Refining: Bauxite Residue Utilisation

However, the utilisation rate has been modest. Now, things are beginning to change. Industry-led efforts, supported by entrepreneurs, industry bodies, researchers, and universities, are looking closely at increasing utilisation rates. 

There is still much work to be done, but the development and implementation of bauxite residue uses has never been stronger. It is estimated that between 2.5 million and 5 million tonnes is recycled annually, and used in the likes of cement production, road construction, refractories, soil amelioration, dyke construction and landfill covering. 

Here are some of its uses: 

The iron and aluminium found in bauxite residue provide valuable additions to the production of Portland cement at a low cost. Between 1 million and 1.5 million tonnes of bauxite residue are currently used annually in the production of clinker, which is critical to cement production. Used on an industrial scale across China, Russia, India, and Europe, evidence from these plants demonstrates that bauxite residue can successfully be used in cement clinker manufacture.   

Potentially the largest use of bauxite residue in cement is in supplementary cementitious materials. Numerous groups have undertaken considerable work in this area, and opportunities for bauxite residue as a filler in blended cements have been explored. Some studies have shown that bauxite residue may successfully replace clinker in blended cements at dosages between 10-20%, while others have shown that 25-30% replacement is possible. This is could have a significant positive impact on the cement industry’s CO2 emissions.  

There have been favourable recent studies on using bauxite residue in special cements, such as calcium sulfoaluminate cements. Encouragingly, these cements generate less CO2 during production than Portland cement. Not only that, but they possess high early strength characteristics, high ultimate strengths, and good dimensional stability. Despite this, there is currently no industrial usage of these cements. This may be because they require a higher alumina content than Portland cement, and bauxite is frequently used as the alumina source, which means their raw material cost is higher. However, using bauxite residue offers the opportunity to reduce this cost differential.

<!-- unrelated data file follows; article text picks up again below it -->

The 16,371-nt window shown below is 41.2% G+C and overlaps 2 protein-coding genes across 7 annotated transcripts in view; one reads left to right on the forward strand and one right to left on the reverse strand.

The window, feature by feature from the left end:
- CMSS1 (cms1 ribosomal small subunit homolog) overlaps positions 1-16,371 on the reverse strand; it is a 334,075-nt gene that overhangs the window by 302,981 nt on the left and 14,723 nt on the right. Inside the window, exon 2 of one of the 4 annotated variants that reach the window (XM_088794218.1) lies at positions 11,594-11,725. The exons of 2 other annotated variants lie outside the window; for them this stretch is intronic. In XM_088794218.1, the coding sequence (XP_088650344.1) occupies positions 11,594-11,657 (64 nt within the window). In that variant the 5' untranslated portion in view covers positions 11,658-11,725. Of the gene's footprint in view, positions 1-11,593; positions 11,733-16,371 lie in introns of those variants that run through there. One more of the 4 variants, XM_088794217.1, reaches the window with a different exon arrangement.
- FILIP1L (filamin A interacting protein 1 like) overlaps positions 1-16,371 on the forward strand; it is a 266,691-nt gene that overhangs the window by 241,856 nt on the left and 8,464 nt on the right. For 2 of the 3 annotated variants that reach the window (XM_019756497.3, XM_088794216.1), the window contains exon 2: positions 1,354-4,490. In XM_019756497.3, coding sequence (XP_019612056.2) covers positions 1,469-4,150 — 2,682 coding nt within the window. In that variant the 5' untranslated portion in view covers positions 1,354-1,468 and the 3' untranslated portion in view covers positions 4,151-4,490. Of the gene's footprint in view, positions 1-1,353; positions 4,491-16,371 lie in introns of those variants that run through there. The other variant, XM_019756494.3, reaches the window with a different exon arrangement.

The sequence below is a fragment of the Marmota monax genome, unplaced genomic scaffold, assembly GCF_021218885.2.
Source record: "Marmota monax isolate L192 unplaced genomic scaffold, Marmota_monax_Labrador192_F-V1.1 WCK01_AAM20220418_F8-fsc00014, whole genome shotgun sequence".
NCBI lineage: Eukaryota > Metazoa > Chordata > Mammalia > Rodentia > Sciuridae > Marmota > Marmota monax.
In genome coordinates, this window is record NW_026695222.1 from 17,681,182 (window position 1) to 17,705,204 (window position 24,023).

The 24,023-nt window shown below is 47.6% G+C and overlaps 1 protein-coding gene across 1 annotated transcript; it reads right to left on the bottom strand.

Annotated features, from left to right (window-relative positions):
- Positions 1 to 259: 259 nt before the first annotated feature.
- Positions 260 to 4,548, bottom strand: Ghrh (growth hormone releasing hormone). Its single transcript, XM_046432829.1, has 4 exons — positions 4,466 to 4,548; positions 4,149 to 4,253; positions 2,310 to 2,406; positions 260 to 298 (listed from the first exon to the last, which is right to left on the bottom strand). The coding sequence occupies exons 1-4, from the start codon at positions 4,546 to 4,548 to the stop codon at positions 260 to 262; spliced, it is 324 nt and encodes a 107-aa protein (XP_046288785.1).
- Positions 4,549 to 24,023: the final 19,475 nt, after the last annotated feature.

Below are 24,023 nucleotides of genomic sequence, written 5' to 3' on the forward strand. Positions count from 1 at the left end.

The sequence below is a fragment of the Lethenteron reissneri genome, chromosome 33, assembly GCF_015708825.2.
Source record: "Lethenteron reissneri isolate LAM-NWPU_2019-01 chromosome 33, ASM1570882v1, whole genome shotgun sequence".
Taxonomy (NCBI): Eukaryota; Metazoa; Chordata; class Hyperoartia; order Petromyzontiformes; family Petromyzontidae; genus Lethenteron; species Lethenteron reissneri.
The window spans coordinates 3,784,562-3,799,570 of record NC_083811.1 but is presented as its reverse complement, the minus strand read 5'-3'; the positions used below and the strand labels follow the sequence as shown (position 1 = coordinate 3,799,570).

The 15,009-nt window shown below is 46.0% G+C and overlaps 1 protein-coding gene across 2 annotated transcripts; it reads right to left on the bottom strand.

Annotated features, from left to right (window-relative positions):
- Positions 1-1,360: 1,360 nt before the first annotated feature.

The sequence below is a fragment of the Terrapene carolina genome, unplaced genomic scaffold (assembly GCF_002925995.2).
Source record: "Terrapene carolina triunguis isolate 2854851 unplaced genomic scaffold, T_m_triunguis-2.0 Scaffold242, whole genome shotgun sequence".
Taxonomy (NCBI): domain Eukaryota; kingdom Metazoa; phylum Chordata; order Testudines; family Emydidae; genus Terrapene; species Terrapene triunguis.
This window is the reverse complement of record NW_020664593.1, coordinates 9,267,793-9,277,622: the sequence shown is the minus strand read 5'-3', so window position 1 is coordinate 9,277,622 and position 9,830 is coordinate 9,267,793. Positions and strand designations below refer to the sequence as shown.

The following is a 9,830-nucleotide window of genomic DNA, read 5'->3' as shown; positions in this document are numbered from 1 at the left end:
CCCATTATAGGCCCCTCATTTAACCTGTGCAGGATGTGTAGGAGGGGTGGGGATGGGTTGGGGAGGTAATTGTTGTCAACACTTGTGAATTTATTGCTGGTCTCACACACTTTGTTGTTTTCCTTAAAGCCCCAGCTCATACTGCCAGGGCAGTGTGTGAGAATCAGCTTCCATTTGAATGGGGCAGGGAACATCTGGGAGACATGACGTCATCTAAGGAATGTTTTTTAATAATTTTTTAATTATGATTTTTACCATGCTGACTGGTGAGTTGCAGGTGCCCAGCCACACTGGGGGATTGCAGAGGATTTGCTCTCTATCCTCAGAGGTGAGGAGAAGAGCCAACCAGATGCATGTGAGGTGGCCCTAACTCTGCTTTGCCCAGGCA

Using bauxite residue at refineries promotes a circular economy and encourages sustainability. It is used in road construction at sites, as well as in building levees, dyke walls, and impoundment areas. It is also used to reduce water ingress and promote vegetable growth when mixed with waste materials such as fly ash and capped with clay. 

Bricks have been made with over 90% bauxite residue content when using a firing temperature of approximately 1000ºC. 

Sandy and acidic soils can benefit greatly from the addition of bauxite residue. Extensive studies in Australia have found that it improved water retention and nutrient utilisation ability. As well as that, an increase in ammonium and phosphorus retention behaviours means that the use of fertilisers can be reduced. 

When dewatered, the low permeability of bauxite residue is effective for capping landfills, particularly at municipal sites. At one site near Marseille in France, the waste methane gas that evolves is collected under the Bauxaline® covering layer. Similar practices have been utilised in Louisiana, where pH-reduced bauxite residue is mixed with clay. 

Applications for bauxite residue can broadly be broken down into five categories: 

Products: It can be used as a major component in manufacturing other products, such as cement. 

Construction: It is used as a component in buildings and construction. 

Properties: Due to its low permeability and phosphorus-absorbing characteristics, it is used for specific properties, including soil amelioration or landfill capping. 

Recovery of specific components: These include iron, aluminium, titanium, lanthanides, scandium, yttrium, and gallium. 

Conversion to useful material: This is done by modifying the compounds present and  for acid mine drainage and heavy metal absorption.